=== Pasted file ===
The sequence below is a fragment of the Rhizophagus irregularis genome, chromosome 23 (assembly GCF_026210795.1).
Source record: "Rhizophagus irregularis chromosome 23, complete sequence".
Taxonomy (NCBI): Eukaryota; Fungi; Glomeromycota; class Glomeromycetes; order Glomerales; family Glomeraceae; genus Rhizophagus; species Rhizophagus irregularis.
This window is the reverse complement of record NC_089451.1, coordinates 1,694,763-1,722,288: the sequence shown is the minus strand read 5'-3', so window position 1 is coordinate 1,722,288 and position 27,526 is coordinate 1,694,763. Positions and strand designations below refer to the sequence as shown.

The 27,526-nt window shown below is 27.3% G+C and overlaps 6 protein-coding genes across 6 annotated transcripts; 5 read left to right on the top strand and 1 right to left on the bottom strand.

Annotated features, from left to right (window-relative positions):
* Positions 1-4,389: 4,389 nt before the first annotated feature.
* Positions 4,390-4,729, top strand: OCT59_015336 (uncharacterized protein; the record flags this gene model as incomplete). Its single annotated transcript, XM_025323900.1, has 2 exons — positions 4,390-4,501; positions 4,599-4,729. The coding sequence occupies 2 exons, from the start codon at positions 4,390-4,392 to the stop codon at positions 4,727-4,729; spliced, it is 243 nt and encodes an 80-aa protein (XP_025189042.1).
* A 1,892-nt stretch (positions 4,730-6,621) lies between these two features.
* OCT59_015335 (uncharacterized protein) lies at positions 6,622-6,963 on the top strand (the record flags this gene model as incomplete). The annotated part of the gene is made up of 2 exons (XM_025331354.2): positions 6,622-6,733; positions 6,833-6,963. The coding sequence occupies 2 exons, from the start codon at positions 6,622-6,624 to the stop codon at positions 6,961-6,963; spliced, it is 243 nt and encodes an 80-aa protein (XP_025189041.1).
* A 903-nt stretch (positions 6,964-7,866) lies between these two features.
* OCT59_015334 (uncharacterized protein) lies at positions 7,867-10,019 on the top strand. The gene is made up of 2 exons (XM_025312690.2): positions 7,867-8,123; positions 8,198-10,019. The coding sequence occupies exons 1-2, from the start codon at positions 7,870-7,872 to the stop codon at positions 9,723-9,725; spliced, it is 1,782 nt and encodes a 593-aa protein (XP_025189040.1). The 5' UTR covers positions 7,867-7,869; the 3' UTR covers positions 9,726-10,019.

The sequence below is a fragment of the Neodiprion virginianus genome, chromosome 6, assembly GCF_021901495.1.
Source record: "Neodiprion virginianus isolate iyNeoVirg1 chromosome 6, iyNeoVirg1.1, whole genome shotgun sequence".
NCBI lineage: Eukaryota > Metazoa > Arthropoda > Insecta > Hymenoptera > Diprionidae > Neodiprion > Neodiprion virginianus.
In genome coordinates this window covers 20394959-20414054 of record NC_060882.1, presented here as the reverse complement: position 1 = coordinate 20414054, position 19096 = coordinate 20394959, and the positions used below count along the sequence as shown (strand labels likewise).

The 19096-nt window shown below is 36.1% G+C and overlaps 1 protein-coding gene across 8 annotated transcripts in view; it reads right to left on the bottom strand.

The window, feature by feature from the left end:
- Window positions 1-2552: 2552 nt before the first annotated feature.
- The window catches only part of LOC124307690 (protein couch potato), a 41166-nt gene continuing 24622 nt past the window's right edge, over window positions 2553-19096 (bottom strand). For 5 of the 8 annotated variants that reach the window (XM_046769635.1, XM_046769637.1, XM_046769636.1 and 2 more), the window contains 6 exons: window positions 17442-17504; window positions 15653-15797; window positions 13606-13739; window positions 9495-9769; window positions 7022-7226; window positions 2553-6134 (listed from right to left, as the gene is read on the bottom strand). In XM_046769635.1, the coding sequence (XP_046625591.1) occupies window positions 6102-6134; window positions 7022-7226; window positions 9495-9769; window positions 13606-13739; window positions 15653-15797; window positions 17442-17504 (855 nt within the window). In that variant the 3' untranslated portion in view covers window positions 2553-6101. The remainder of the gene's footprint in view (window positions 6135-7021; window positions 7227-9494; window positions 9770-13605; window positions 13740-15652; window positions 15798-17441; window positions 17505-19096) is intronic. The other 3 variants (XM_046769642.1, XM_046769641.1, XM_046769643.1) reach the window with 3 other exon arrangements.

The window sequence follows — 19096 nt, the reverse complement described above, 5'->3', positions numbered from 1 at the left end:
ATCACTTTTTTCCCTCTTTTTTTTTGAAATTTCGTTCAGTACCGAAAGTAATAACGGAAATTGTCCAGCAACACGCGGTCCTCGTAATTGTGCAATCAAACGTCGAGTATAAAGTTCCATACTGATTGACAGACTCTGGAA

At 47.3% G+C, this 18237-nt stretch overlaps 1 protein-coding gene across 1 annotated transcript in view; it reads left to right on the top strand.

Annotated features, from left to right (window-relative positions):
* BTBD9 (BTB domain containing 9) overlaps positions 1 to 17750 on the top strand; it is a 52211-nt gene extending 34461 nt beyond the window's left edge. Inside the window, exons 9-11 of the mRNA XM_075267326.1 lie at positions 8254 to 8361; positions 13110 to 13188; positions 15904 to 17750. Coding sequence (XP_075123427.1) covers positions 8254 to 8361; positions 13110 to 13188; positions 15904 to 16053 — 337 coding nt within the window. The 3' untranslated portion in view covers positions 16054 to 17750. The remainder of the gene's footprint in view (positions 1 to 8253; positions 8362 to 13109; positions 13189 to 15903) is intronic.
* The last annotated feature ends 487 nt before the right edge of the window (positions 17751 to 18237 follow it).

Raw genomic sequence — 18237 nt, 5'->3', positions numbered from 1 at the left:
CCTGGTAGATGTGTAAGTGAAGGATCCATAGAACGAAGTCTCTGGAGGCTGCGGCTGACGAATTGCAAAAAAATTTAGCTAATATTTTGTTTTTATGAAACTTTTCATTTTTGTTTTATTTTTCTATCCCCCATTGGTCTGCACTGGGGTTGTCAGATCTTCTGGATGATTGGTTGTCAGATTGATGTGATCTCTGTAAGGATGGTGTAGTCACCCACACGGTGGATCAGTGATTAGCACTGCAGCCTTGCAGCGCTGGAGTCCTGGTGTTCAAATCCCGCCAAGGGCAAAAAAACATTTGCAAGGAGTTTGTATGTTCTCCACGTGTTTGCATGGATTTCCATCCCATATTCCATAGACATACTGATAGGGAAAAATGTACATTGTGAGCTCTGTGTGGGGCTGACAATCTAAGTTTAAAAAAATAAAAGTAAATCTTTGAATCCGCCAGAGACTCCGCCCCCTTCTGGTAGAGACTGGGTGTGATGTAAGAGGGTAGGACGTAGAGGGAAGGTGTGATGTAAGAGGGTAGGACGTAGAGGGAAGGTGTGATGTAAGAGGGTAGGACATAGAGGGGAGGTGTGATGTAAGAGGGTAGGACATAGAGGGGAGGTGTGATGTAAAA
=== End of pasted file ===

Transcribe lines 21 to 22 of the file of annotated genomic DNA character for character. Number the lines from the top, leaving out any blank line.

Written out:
The window sequence follows — 19096 nt, the reverse complement described above, 5'->3', positions numbered from 1 at the left end:
ATCACTTTTTTCCCTCTTTTTTTTTGAAATTTCGTTCAGTACCGAAAGTAATAACGGAAATTGTCCAGCAACACGCGGTCCTCGTAATTGTGCAATCAAACGTCGAGTATAAAGTTCCATACTGATTGACAGACTCTGGAA